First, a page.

#4B. Landing Page Conversions

Landing page conversions are the bread and butter of your website because they’re what (should) drive a significant proportion of your new contacts and leads. According to HubSpot, the average landing page conversion rate across all industries is 9.7%. 

Does that seem like a lofty goal? HubSpot’s data also provides some guidance on how you can improve: 

  • Form length: Forms with the highest conversion rate only have three fields. (A caveat here: this may also yield a higher volume of less qualified leads.)
  • Content: Addressing buyer fears or reservations can increase conversions by up to 80%. Meanwhile, 30% of top-performing landing pages use video; 36% use testimonials; and 11% feature reviews. 
  • Personalization: Personalized CTAs convert 202% better than default CTAs. 

#5. Percentage of MQLs and SQLs

We all know the old expression “Garbage in, garbage out.” The same applies to the contacts that your website is generating. If they’re garbage, your sales team will get grouchy. Unlike Oscar, they don’t like trash! 

If you have a huge contact database but very few MQLs and SQLs, it’s time to think about the conversion path you’re providing to visitors. A few questions to ask: 

  • Does our website provide content for every stage of the buyer’s journey? It’s relatively common to have plenty of pages and offers for visitors in the awareness and consideration phases, but be light on content for the decision phase. 
  • Do we actively invite people to opt into ongoing communication? A great example here is a pop-up form that invites people to subscribe to your blog. This seems like a simple tactic, but it can have incredible results because it gives people a means to continue interacting with your content and potentially move to the next phase of the buyer’s journey. 
  • Does our content truly line up with the needs of our buyer personas? If you continue to see poor conversion rates despite making other changes, it may be time to revisit your buyer personas. Perhaps your website misses the mark with messaging. Feeling stuck? One approach here is to ask a trusted customer or client review your website. What are they looking for? Did they find it? What other information would be useful?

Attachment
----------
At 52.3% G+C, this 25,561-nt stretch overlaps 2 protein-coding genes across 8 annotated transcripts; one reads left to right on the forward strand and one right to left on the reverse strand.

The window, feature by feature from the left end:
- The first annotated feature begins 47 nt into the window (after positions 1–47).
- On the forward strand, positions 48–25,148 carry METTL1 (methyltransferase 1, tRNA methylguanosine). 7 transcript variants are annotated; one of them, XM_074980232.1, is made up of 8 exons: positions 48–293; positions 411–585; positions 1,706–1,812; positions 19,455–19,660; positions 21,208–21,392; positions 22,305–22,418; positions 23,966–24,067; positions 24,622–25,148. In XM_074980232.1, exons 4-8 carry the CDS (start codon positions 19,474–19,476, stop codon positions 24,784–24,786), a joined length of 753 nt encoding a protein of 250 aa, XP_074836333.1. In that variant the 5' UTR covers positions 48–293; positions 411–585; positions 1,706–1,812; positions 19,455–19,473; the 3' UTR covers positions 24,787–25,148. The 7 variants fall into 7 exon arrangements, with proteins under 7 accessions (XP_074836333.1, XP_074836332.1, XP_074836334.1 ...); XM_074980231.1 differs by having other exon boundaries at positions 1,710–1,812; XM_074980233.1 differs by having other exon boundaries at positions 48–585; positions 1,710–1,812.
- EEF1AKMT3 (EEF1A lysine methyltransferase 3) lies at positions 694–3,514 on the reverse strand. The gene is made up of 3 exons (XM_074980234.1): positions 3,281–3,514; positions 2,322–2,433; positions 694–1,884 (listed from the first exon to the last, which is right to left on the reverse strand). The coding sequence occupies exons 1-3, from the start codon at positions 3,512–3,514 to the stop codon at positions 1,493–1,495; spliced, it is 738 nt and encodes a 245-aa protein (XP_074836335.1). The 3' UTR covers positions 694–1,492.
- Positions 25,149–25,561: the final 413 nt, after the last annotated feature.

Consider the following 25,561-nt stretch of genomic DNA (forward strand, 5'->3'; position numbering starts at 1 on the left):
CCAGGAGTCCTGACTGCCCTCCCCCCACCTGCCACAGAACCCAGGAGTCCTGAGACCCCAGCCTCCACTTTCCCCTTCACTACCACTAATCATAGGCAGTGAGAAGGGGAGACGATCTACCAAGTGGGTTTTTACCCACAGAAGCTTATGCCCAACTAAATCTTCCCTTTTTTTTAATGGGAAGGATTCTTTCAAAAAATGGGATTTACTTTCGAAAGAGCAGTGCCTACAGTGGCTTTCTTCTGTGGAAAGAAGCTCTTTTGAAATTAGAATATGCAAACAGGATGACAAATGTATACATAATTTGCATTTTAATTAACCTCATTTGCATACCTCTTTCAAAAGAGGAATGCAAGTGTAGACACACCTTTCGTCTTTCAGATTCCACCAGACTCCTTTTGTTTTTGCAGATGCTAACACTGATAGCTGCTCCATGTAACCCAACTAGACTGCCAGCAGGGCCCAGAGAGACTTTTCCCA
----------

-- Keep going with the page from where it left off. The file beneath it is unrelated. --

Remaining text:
#6. Number of Closed Deals

Closing deals is surely the job of your sales team, right? Sure, but your website should do its fair share of heavy lifting. Ultimately your website’s main purpose is to support and enhance the efforts of your sales team.

A growth-driven website redesign includes elements that will help your sales team close the deal…before they even connect with a prospect. For example, your website content should include the following:

  • Responses to prospective customers’ reservations, objections, or fears about engaging with your company
  • Social proof that a prospect is making the right choice (e.g., case studies, competitor comparisons, etc.) 
  • A clear distillation of the business problem that your product or service solves, and how that solution can work for your prospects

As you move forward with your growth-driven website redesign, keep these metrics at the center of your strategy. They’ll give you the data you need to make more informed decisions and realize your company’s growth goals. 

Want to know how your current website stacks up? Our free online website grader provides plenty of useful insights.